The National Catholic Review

The Good Word

A blog on Scripture and preaching from John W. Martens, America's Word columnist, and the Rev. Terrance W. Klein, the author of Vanity Faith.

April 2015

  • Apr 17 2015 - 12:48pm

    The morning of April 22, 1915, French and Canadian soldiers were immovably entrenched to the north of Ypres, a Belgian city in the Flemish province of West Flanders.  They saw a strange, green-yellow cloud form above the opposing German trenches. It then billowed across no man’s land into their ranks. As the cloud engulfed them, they experienced a burning sensation in their throats and intolerable choking. Within seconds, men were writhing in their death agonies, vomiting blood and mucus; a...

  • Apr 15 2015 - 10:43pm

    This is the fifteenth entry in the Bible Junkies Online Commentary on the Acts of the Apostles. This post examines the second arrest of the disciples of Jesus in Jerusalem on the Temple Mount.

    For previous entries, please now go to the Complete Acts of the Apostle Commentary, where you can find links to each of the...

  • Apr 10 2015 - 12:20pm

    How history is recited matters almost as much as what happened. When someone as talented as Shakespeare tells your tale, the image stays fixed.

  • Apr 3 2015 - 6:40pm
    1 comment

    Hamlet expires saying, “The rest is silence.”  When someone dies, a stillness descends.  However feebly he might have communicated to us, even a moment before—with a gesture or a sigh—the soul of the other enters a silence in death.  It’s so final, so absolute.  Small wonder that many believe that the other is lost to us at death, dissolving away into nothing.  Yet, before she died of tuberculosis, Saint Thérèse of Lisieux wrote, “When I die, I will send down a shower of roses from the...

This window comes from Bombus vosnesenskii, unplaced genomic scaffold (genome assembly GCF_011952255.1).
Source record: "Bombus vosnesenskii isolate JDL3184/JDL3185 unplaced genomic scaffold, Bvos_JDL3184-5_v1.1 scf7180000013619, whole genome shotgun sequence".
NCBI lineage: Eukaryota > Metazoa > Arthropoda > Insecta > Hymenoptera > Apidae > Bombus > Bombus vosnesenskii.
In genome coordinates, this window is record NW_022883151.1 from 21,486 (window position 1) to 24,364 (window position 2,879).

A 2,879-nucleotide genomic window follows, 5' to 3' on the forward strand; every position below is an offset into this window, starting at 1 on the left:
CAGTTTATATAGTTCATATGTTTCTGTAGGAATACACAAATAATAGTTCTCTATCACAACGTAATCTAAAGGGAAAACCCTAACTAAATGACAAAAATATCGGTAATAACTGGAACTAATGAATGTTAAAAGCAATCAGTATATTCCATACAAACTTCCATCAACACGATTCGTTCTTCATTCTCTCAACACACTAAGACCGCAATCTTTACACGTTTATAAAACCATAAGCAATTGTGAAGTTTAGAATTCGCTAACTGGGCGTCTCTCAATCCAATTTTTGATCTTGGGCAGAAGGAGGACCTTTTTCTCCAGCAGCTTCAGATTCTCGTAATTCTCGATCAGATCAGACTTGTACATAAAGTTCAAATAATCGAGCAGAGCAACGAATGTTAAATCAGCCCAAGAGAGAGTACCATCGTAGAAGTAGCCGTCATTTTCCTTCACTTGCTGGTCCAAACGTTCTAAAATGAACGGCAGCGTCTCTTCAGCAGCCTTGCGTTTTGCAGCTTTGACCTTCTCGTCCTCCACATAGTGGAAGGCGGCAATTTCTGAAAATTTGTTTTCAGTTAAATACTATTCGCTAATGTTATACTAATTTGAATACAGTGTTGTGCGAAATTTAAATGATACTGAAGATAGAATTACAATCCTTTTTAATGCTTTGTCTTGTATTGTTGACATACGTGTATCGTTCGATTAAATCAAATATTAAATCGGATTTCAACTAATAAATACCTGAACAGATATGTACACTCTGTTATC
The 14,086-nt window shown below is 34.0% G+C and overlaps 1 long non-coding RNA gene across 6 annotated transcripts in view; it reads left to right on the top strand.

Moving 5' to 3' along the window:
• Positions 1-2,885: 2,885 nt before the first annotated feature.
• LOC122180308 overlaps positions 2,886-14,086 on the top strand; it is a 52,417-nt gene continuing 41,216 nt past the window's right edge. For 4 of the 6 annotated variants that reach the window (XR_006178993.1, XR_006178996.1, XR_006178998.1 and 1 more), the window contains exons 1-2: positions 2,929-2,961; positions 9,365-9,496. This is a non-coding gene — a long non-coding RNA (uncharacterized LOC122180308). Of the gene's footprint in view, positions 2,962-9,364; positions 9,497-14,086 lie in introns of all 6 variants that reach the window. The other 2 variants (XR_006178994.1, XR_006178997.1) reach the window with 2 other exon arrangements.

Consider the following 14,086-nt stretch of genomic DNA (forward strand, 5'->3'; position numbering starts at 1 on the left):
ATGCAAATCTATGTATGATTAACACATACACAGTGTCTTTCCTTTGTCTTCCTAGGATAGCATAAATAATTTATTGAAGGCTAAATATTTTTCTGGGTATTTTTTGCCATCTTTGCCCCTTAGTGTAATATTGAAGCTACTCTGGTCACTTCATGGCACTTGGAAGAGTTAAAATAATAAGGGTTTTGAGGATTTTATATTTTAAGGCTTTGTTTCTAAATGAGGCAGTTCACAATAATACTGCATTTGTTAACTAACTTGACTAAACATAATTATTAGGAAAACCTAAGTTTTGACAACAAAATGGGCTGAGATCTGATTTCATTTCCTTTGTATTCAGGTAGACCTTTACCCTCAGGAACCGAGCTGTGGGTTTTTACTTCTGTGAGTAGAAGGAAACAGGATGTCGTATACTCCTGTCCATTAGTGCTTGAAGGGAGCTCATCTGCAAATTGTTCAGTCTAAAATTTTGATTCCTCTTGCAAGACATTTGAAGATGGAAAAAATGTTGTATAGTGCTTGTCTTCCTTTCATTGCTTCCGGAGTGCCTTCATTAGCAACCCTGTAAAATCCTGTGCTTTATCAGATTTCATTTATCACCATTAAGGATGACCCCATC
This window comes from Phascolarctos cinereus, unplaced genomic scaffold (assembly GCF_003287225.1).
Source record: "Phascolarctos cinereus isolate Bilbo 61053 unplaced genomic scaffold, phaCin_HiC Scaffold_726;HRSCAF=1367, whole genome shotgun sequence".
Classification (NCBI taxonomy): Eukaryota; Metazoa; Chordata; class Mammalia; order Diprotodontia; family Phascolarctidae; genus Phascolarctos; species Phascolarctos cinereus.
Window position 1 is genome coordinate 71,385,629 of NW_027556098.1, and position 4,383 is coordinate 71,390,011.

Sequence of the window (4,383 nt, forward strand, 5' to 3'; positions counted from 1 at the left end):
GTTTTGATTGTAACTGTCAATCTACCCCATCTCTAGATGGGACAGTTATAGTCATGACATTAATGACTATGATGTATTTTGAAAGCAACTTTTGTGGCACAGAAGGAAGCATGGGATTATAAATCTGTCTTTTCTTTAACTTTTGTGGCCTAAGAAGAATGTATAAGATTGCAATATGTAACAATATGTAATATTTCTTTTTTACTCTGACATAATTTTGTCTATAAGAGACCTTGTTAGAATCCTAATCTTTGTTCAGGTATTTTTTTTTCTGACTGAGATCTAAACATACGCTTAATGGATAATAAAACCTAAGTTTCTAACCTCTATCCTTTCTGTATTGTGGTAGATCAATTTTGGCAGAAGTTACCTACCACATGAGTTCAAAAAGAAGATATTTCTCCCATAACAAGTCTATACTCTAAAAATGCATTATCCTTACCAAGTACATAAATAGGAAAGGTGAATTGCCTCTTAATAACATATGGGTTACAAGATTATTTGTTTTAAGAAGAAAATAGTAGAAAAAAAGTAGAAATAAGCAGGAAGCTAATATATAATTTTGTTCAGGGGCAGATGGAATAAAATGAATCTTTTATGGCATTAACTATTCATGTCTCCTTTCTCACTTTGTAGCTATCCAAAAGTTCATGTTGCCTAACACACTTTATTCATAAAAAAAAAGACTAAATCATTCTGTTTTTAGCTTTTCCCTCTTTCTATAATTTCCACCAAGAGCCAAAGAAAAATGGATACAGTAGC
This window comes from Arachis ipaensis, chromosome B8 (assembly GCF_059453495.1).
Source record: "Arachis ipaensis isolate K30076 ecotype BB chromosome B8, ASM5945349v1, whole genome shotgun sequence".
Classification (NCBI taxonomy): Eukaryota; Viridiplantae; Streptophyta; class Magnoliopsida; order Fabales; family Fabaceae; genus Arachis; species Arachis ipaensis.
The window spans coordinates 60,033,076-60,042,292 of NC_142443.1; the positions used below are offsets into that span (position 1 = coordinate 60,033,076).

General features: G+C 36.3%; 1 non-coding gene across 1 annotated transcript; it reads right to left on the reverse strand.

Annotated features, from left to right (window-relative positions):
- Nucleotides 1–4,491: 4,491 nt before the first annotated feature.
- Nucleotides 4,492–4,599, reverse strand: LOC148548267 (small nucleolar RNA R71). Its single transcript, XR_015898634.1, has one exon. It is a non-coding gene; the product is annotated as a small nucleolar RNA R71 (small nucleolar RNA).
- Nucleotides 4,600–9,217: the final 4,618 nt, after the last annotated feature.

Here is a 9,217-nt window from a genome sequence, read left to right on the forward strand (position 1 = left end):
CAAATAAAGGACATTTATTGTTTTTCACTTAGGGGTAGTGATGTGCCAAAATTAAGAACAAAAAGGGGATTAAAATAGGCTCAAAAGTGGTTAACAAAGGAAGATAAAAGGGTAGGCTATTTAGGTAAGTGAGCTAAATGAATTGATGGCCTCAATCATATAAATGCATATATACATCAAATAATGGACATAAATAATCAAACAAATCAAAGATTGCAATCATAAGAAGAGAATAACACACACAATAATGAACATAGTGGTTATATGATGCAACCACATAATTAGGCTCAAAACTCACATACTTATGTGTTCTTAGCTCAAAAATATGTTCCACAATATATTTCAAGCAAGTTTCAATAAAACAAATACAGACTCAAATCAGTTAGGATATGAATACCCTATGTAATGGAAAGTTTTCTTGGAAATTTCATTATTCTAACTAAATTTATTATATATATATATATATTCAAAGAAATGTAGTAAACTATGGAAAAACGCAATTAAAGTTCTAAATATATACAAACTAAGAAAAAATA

• Apr 2 2015 - 8:00am

    He was a few weeks shy of his seventeenth birthday. It was a morning in spring, and he was on his way to a youth rally. As he walked past his parish church, the Basilica of Saint Joseph, on the Avenida Rivadavia, Jorge Borgoglio felt compelled to enter. “I went in. I felt I had to go in—those things you feel inside and you don’t know what they are.”

  • Apr 1 2015 - 3:39pm
    Enrique Garcia Medina / European Pressphoto Agency

    It’s in the nature of the sacred to be separate.  Sacer, the archaic Latin root of the English word, suggests that which is “cut off,” deliberately distinguished from what we call the secular.  Religions create sacred time, sacred places, sacred objects, and sacred persons.  Sometimes we see more when something is set at a distance.  The sacred reveals by setting aside.